“As the world becomes more primitive, its treasures become more fabulous.” –Dr. G.E. Soberin, Kiss Me Deadly
In many ways, Mickey Spillane’s influential purple prose marked the apex of the startling violence and tawdry milieus of post-war American detective and crime stories. That’s partly because Spillane, who popularized an innovative and dynamic prose style that became synonymous with the “hard-boiled” aesthetic in genre fiction, wanted detective Mike Hammer to be seen as a graceless caveman of a private dick.
Hammer in Kiss Me Deadly, which the Criterion Collection released earlier this week, is more violent, sexist and overpoweringly primitive than rival fictitious detectives like Sam Spade or Philip Marlowe. Here was a character too rough around the edges to be played even by Humphrey Bogart, whose early gangster pictures emphasized his brawler’s charisma. Hammer was most memorably portrayed by Ralph Meeker in Dirty Dozen director Aldrich’s classic 1955 film noirKiss Me Deadly. In it, Meeker’s muscular physique and well-practiced squint convey Hammer's flinty skepticism as written by Spillane.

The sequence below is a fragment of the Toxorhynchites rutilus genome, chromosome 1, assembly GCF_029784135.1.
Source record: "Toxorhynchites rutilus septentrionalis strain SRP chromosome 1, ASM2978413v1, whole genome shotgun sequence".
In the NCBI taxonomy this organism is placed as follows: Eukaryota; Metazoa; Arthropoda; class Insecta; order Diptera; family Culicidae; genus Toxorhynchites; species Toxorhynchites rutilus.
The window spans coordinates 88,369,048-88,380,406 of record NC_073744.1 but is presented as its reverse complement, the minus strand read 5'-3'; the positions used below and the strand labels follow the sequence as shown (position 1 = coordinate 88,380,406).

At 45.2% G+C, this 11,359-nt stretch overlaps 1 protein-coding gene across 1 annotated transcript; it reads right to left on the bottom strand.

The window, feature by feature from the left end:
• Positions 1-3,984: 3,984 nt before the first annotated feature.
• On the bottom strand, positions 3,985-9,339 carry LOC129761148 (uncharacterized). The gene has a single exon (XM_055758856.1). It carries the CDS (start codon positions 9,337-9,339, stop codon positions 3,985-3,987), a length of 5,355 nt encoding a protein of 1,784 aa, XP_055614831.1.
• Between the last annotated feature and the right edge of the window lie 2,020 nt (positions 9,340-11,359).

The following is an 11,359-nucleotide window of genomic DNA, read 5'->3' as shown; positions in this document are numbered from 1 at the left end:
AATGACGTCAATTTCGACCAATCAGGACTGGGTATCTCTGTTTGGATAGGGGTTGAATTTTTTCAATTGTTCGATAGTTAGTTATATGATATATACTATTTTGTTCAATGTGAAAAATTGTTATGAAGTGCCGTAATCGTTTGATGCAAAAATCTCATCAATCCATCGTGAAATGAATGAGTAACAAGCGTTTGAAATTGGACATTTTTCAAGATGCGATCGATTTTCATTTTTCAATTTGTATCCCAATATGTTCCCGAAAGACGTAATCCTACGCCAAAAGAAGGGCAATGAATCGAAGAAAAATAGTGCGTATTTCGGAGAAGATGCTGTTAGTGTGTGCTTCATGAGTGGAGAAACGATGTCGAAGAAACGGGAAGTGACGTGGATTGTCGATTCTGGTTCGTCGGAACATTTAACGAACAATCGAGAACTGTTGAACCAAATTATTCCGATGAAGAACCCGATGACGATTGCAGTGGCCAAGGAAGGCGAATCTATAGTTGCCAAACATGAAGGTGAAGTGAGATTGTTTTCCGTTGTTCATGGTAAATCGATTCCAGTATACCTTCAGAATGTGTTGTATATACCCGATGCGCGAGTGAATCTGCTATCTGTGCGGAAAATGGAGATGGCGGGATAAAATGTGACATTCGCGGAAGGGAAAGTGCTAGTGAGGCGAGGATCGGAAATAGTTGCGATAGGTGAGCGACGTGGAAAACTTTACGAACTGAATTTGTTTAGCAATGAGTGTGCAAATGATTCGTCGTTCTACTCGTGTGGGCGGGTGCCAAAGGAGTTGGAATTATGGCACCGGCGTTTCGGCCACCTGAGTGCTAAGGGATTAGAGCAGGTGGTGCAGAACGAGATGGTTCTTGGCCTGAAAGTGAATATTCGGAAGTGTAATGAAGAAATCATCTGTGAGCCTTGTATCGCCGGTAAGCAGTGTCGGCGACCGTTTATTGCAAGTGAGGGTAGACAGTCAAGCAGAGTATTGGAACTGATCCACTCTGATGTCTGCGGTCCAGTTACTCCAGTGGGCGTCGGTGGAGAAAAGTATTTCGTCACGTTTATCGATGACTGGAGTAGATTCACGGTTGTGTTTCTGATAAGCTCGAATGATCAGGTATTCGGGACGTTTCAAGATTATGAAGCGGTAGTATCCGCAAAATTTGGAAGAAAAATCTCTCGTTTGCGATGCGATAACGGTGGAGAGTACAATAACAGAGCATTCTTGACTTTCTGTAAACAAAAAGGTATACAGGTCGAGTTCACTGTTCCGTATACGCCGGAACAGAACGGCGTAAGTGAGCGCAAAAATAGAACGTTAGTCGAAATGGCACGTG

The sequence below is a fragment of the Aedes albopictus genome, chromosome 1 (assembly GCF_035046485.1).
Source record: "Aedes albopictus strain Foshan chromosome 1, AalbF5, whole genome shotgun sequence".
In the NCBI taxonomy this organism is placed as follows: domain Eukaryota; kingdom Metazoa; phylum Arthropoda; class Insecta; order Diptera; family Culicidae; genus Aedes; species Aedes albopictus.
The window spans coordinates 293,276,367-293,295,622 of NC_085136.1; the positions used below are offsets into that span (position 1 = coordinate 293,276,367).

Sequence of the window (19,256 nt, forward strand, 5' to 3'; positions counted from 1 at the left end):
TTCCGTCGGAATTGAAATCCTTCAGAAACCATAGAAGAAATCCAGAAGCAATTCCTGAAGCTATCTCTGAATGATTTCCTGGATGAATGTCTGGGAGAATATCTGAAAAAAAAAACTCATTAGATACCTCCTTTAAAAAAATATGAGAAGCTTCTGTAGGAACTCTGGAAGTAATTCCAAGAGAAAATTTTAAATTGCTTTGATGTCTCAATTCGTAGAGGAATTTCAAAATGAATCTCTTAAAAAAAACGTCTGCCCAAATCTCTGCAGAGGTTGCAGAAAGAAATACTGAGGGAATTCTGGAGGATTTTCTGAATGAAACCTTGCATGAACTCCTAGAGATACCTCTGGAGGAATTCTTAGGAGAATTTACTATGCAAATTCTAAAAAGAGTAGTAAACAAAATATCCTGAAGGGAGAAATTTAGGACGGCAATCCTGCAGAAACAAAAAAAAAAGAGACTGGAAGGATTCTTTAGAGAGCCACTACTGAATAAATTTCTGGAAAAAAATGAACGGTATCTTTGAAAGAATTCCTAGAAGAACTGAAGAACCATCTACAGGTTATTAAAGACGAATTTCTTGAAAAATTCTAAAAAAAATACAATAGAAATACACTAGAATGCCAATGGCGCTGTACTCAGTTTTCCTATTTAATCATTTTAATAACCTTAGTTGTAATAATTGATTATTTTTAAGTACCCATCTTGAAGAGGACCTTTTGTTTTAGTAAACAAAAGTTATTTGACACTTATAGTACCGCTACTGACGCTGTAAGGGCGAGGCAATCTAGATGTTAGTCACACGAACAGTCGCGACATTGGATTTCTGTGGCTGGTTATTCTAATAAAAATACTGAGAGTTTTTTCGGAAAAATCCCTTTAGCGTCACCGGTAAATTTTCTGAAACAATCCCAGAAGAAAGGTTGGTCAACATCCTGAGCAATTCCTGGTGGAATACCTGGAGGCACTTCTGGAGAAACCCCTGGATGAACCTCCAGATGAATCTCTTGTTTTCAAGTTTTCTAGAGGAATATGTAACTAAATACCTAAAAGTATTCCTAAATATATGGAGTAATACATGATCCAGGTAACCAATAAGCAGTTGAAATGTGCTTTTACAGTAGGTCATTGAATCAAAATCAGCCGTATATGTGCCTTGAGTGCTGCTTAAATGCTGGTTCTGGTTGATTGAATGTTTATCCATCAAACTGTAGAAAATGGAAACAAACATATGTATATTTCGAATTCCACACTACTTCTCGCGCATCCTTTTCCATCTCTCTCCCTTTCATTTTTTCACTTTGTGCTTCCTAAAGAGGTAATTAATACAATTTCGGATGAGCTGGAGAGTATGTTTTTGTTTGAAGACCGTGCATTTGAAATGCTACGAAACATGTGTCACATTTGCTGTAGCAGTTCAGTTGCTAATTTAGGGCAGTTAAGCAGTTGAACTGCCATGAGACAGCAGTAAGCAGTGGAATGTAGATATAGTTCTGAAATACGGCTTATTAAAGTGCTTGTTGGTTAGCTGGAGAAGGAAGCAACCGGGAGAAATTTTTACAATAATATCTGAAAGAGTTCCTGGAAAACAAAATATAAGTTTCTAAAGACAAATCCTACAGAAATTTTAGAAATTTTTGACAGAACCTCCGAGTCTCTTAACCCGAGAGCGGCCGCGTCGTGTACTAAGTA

Kiss Me Deadly was neither the first nor the last film adaptation of Spillane’s Hammer stories. Almost
twoa decade after Deadly’s theatrical release, Spillane himself played Hammer in the 1963 film The Girl Hunters. That film was made at a time when the real-world, war-fueled malaise that fueled Spillane’s prose was in the process of transforming into a paranoia that Spillane’s Hammer character wasn't ready for.
Hammer’s character belonged smack inside the ‘40s and ‘50s (Spillane also played a detective in the 1954 film Ring of Fear). Kolchak star Darren McGavin found fame playing Hammer from 1958-1959 in the popular TV series Mike Hammer, which signaled the end of the first wave of Hammer popularity. Throughout the ‘80s, especially from 1986-1988, when nostalgia for atomic age alarmism in genre fiction was at its peak, Hammer returned in a couple of made-for-TV movies produced by HBO. Stacy Keach starred as Hammer and played him with a brio that the character hadn’t enjoyed since Meeker in Kiss Me Deadly.
Meeker’s Hammer brings across little intimations of violence without having to speak a word. Meeker’s body language is perfect: his lip curls when he slowly snarls, “Tell her to shut up.” He puts a sneering emphasis on “shut up” that makes the line drip with palpable disdain. Hammer’s misogynistic streak in the film’s stunning opening scene is an essential part of the character. When Hammer tells a young and nearly-naked Cloris Leachman, “I’ll make a quick guess: you were out with some guy who thought 'no' was a three-letter word,” Meeker believably sets up a power dynamic that, once overturned, defines much of Hammer’s latent attraction to Leachman’s wispy dame.
As the definitive Mike Hammer, Meeker makes Kiss Me Deadly the definitive Spillane adaptation.